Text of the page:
January 18, 2020
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Topsham American Legion post renamed to honor local soldier killed in Afghanistan

U.S. Army photo by Spc. Robert Porter | bdn
U.S. Army photo by Spc. Robert Porter | bdn
U.S. Army photo by Spc. Robert Porter U.S. Army Sgt. Corey Garver, of Topsham, walks around a village in Paktia province, Afghanistan, on May 29, 2013, in this photo taken by Army photographer Spc. Robert Porter, which was posted on the Department of Defense website as part of a slideshow earlier this month.

TOPSHAM, Maine — The last time Ellen Garver saw her son, Corey Garver, he was about to walk out the door to head off on an Army deployment to Afghanistan.

“He turned around to me and said, ‘Mom, if anything should happen to me, I’m just going to thank God for my life. I love my life, and I thank God that I get to serve my country,” Ellen Garver said Saturday.

She told him, “‘Corey, you have become the man I always knew you would be.’ And that was our last parting.”

Corey Edwin Garver of Topsham was killed June 23, 2013, at age 26, after enemy forces attacked his unit with an improvised explosive device. He was assigned to the 1st Battalion, 506th Infantry Regiment, 4th Brigade Combat Team out of Fort Campbell, Kentucky.

He attended Mt. Ararat High School from 2004-2006 and joined the Army in June 2007. He earned several awards for valor and distinguished services, including two Army commendation medals, the Army Achievement medal, two Army Good Conduct medals, the National Defense Service Medal, to Afghanistan Campaign medals and the Global war on Terrorism Service Medal.

His mother always knew when he was a little boy who wouldn’t be the bad guy playing cops and robbers, that Corey would be a soldier.

On Saturday, Ellen Garver spoke about her son at Topsham’s American Legion Memorial Post 202 on Foreside Road, which marked its 50th anniversary by renaming the post in honor of her son. It is the first American Legion post in Maine to be named after a fallen hero in Iraq or Afghanistan.

The hall was packed Saturday with Corey’s friends and family, fellow soldiers, members of the Legion, Legion officers, and other officials.

C.J. Dirago spoke about his friend and classmate who grew up just down the road from the Legion hall.

“I can’t think of Corey now without thinking of Sgt. Garver,” Dirago said. “I watched Corey turn his life around. The kid I remember became a man whose service defined him. The Army gave Corey purpose. When I think of Corey, I think of a life well-lived.”

“Corey is not here because he died fighting for those too weak to fight for themselves. What constitutes a life well-lived and honorably lost is not just a victory in war but integrity in the struggle — the courage to take up arms in pursuit of something bigger,” Dirago added. “In remembering Corey, may we ask ourselves for what will we sacrifice? For what will we struggle? What shall we pursue?”

Anthony Jordan, a past national commander for the American Legion, said by changing the post’s name with the rededication, “now the cornerstone in there; the foundation is there and it’s permanent. It makes a difference… I just think this post has been revitalized by doing this.”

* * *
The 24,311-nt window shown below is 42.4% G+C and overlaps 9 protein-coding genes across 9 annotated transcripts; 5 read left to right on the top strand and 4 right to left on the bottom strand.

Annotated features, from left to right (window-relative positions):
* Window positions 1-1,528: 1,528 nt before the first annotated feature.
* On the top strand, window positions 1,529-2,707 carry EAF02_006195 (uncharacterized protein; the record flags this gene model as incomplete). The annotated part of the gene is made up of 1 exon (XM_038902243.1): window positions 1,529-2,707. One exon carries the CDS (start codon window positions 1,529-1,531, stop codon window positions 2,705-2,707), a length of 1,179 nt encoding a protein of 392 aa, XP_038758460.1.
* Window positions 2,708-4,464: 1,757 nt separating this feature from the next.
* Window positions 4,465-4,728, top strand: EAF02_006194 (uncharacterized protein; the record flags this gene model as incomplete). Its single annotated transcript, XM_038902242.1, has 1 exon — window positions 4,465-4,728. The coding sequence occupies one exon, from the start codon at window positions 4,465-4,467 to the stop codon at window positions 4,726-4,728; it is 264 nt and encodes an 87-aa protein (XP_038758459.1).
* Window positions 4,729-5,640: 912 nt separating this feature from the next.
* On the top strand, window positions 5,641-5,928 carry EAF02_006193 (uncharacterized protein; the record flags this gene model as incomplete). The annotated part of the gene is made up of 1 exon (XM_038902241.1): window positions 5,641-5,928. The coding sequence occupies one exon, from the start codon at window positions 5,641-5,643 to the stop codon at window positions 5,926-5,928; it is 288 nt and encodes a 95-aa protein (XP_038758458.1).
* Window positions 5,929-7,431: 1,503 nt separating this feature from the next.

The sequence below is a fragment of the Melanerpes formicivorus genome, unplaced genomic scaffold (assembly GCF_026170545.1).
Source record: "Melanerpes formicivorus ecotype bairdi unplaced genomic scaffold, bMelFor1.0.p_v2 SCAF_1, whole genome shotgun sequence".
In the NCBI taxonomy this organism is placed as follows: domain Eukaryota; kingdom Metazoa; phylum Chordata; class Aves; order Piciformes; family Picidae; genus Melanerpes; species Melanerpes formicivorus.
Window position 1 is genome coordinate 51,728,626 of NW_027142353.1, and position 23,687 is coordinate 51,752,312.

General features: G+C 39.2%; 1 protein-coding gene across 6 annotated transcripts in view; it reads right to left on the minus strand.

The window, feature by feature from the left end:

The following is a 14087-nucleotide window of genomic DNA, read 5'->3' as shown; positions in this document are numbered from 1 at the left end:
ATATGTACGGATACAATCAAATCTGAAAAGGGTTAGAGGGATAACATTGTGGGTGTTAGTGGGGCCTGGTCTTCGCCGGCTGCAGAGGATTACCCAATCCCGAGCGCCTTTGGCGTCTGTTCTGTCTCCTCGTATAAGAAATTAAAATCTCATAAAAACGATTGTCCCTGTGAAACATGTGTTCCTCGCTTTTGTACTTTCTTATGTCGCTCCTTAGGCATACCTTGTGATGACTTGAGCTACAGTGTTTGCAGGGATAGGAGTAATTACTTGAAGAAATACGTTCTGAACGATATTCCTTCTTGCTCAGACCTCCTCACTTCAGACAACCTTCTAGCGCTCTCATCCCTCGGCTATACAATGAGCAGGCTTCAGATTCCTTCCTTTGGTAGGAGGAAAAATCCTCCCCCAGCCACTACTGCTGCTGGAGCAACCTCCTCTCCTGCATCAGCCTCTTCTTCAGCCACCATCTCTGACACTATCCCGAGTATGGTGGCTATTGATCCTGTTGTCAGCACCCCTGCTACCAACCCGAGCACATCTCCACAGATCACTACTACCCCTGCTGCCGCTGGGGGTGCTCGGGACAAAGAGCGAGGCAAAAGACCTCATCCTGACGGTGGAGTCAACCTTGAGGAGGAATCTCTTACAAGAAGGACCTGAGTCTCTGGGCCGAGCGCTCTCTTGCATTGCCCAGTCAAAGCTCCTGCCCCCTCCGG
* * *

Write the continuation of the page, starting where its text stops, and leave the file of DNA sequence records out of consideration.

“By rededicating this post in honor of Sgt. Corey Garver, the American Legion Post 202 acknowledges the sacrifice of a new generation of Americans,” said Rep. Jared Golden, D-Lewiston, who also served in Afghanistan. “Through their dedication to serving each other and this community, Corey lives on in this community every day, just as he lives on in the hearts of those who served alongside him and in the love of his family.”

Garver said her son went into the Army and was selected out of 200 men to be on a special reconnaissance team, “and he loved it. He hated being in the barracks.”

Her son was in the northeast corner of Afghanistan near the Pakistan border, Garver said, when his unit got called to go catch a high-level Taliban leader in a town.

On the return trip, Garver said, the minesweeper hit a land mine and some of the men were hurt badly.

“They started taking fire by the insurgents. Corey took his men and went out and killed the insurgents and secured a pad for the Black Hawk helicopters to be able to come in and take the wounded out of there,” she said. “He pulled eight men out of that truck.”

After the wounded men were loaded in the helicopters, the unit was ordered back to home base, Garver said, “and on his way back to his vehicle Corey found the last IED buried under the side of the road. He must have stepped off the edge of the road.”

The blast killed him.

“I died a thousand deaths when my son died,” she said. “I swore to my Heavenly Father that I would live; that I would live a full life; that I would remember him and I would thank him daily to have the opportunity to have freedom, and that I would make him proud of the way I live my life. “And that’s what I try to do with all my heart in honor of my son.”

She was told by other members of his unit that they learned about responsibility and dedication from Corey. His first lieutenant remembers giving a bottle of water to a red-faced, sweaty Corey who took it and passed it to one of his men. That was the man her son had become.

“So all you parents or parents-to-be, never, never, never give up on your kids. Never. Sometimes their little naughtiness ends up being a great asset when they get it steered in the right direction,” Garver said. “Teach them to love their country… I look at that beautiful flag now and I don’t just see the 50 stars like I used to. I see my son’s blood and the blood of many women and men who have given their lives in honor of that flag and I am so proud of my son for the brave soldier that he became.”

 



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